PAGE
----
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P&ID’s court victory against Nigeria requires a political solution

P&ID’s court victory against Nigeria requires a political solution
August 18
13:06 2019
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A British Commercial Court has asked Nigeria to pay $9bn to Process & Industrial Developments Ltd. (P&ID), a tiny engineering company founded in 2006 by two Irishmen, Michael Quinn and Brendan Cahill.

In 2010, P&ID reached a deal with the Nigerian government to build a natural gas plant in Calabar, but the deal fell through. Thus, P&ID sued the Nigerian government for failing to provide pipelines to the proposed gas plant as stated in the agreement. The company blamed the government for all the financial losses it suffered.

Consequently, in 2017, a London Arbitration Tribunal awarded P&ID the sum of $6.6bn—with more than $1.2 million in interest accruing daily. Last week, a London Court’s ruling converted this 2017 award to a legal judgement, which gave P&ID the powers to seize assets from Nigeria. The total fine on Nigeria is now a staggering $9bn. This sum is equivalent to 2% of Nigeria’s GDP and 20% of our foreign reserves, which is being used to maintain the value of our currency.

Though Nigerian lawyers have argued that the sum awarded was excessive and that the P&ID did not ‘put a shovel on the ground’, the company seems to have a very strong case, at least according to international standards.

Actually, the alarm bells should have started ringing when some sections of the media reported, in March, that a hedge fund managed by VR Capital Group had bought over a large stake in P&ID. But it didn’t! At almost the same time, the media also reported that P&ID hired lobbyists, lawyers and public relations officers to help it enforce the judgment it had against Nigeria. In fact, last year, two well-known and influential firms – with histories of enforcing judgments against foreign governments — registered with the U.S. Senate to lobby Congress and the Trump administration on behalf of P&ID.

This kind of bet and legal battle by a hedge fund-backed investment or company is not new. Elliot Capital, a global hedge fund, is known for its 15-year legal battle with the government of Argentina, after it refused to have the debts owned it by Argentina to be restructured. This was after other creditors accepted a debt restructuring, with most creditors walking away with nothing after Argentina defaulted on its $80bn debt. But Elliot Capital insisted it must be paid and even went as far as the US supreme court.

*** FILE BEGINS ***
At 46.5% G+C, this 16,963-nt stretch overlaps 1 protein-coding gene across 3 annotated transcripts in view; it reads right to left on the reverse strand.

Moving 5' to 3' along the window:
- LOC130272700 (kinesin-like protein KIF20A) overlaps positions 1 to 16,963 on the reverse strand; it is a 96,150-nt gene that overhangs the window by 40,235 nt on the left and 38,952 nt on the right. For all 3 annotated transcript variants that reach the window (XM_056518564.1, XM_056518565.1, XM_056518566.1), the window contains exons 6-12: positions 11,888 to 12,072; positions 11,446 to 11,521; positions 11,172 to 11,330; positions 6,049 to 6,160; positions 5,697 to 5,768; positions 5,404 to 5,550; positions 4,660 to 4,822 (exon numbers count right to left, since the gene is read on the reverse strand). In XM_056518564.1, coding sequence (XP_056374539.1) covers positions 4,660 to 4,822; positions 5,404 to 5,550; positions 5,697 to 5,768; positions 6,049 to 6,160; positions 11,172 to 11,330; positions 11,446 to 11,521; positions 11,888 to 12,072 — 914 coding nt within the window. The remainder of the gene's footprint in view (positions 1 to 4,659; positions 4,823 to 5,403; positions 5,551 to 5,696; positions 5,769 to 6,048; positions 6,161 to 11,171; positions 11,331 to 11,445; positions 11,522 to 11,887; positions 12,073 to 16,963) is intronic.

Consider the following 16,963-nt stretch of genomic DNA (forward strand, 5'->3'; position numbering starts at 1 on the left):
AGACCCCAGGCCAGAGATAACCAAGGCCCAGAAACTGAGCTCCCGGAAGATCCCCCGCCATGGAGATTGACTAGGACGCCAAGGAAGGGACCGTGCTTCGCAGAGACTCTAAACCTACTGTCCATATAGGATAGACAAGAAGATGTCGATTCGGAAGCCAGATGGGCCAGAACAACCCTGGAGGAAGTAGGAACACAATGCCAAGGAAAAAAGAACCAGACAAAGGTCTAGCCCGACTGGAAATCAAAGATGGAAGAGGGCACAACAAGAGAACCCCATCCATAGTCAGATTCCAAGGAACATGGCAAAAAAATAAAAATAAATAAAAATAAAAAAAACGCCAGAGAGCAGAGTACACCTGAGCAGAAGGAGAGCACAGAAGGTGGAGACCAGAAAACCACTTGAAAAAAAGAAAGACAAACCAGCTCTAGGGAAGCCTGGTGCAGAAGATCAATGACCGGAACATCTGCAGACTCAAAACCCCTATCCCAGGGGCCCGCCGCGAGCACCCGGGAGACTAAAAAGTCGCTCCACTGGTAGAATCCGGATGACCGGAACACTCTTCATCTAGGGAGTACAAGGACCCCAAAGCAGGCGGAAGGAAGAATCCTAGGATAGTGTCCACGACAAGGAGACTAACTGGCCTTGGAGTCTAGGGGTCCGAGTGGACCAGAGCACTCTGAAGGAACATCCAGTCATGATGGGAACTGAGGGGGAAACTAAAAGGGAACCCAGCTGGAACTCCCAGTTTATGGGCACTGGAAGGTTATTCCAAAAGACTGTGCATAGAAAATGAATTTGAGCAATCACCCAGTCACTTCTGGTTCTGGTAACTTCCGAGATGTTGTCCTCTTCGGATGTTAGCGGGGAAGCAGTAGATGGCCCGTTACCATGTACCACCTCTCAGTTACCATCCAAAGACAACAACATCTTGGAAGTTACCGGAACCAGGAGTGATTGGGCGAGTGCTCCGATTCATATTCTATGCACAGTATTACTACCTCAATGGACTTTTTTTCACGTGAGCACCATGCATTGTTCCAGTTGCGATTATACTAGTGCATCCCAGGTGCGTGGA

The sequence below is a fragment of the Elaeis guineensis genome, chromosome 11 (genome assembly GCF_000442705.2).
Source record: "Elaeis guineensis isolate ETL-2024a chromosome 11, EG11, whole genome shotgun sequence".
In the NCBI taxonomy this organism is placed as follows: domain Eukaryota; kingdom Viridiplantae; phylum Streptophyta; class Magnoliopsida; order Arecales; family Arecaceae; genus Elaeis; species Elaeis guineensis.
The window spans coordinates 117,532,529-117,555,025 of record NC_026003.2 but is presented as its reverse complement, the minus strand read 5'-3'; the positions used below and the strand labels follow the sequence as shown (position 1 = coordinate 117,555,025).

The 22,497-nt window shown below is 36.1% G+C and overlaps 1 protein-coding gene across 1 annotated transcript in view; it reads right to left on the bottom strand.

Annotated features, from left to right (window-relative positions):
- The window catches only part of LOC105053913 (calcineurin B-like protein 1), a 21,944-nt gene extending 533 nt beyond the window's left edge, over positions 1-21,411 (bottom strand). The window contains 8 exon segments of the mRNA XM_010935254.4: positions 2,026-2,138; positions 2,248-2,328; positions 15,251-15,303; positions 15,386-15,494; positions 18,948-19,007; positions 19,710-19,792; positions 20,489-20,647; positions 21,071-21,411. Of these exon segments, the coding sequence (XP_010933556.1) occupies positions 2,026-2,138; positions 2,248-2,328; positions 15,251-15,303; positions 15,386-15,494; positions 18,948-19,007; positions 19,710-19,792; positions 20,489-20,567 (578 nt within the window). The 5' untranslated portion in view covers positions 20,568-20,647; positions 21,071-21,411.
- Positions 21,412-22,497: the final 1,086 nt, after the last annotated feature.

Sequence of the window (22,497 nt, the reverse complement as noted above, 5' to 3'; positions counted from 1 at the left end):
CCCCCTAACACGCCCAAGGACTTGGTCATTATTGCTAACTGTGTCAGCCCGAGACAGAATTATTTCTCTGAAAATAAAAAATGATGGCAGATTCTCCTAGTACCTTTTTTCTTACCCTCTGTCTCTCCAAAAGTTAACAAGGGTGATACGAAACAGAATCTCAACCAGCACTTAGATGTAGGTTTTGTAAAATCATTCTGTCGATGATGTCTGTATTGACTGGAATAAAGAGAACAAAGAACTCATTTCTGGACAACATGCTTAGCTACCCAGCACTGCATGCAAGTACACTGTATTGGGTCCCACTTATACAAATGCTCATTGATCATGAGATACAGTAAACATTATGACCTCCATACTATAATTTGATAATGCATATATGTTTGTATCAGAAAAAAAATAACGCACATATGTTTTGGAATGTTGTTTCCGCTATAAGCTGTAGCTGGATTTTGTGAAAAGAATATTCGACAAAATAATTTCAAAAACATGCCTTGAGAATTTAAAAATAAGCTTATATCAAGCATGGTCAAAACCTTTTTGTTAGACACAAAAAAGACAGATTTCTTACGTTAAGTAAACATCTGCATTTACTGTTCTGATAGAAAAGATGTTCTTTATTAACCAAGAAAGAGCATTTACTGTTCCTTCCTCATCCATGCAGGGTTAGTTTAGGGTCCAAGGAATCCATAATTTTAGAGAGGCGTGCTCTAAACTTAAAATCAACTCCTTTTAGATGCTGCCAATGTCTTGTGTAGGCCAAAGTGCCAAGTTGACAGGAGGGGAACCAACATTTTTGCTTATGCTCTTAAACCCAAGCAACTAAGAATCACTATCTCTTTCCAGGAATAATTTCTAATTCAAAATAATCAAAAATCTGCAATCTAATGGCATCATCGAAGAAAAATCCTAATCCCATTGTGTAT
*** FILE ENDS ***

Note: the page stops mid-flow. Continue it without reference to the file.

In fact, in order to collect its money from Argentina, Elliot Capital attempted to claim money deposited by Argentina’s central bank in the U.S. and Europe. Elliot capital also tried to seize two satellite launch contracts between Argentina and SpaceX.

In 2016, after a prolonged legal battle with Argentina, the company received $2.4bn – almost four times its initial investment in Argentina’s bonds market.

Elliot Capital’s legal battle with Argentina has shown the power hedge funds can wield in power countries. Despite calling Elliot capital all kind of names in Argentina, including branding it a “Vulture Fund’’, it did not change the court rulings the hedge fund had against Argentina. Thus, the latest court ruling against Nigeria should not be taken for granted. Emotions from Nigeria will not solve the issue at hand. (As a Nigerian, it’s easy to feel cheated by this judgement).

Nigeria has said it would appeal last week’s court ruling. But one thing is clear: as the case drags on, the new investors in P&ID  would have to spend more money pursuing their case– including their initial investments in the company — and they would do everything possible to collect these monies with interest, even if they end up not getting what the court has awarded P&ID.

In Argentina’s case, it got so bad that it became a campaign issue in 2016. Argentines debated about who could end the dispute between the country and the hedge fund during its presidential election campaigns. In Nigeria’s case, paying the imposed fine could crumble its economy. The Buhari-led government should explore all political means within its disposal to negotiate this fine. This is exactly how the Argentine President Mauricio Macri’s did with Elliot Capital in 2016. Maybe, Nigeria might get some sympathy from political mediators during the negotiations.

 

Happy Birthday to Engr. Chilaka Ugorji

Engr Chilaka Ugorji, the CEO of Bridgsite Nigeria Limited (BNL), has shown that with focus, godliness, determination and perseverance Nigerian businessmen can build engineering companies that could compete with foreign companies in Nigeria.

Engr. Ugorji built BNL from the scratch and today the company is widely respected by many IOCs in Nigeria. The company has constructed bridges, highways,offshore structures, process plants, etc. Interestingly, Engr Ugorji believes he still has to do more. His vision is to grow BNL into a world class engineering company.

The good thing about being an employer of labour is that you have hundreds of people who depend on you for their livelihood praying for you. Happy Birthday, Engr. Chilaka Ugorji. I know hundreds of people are praying for you, as well!!

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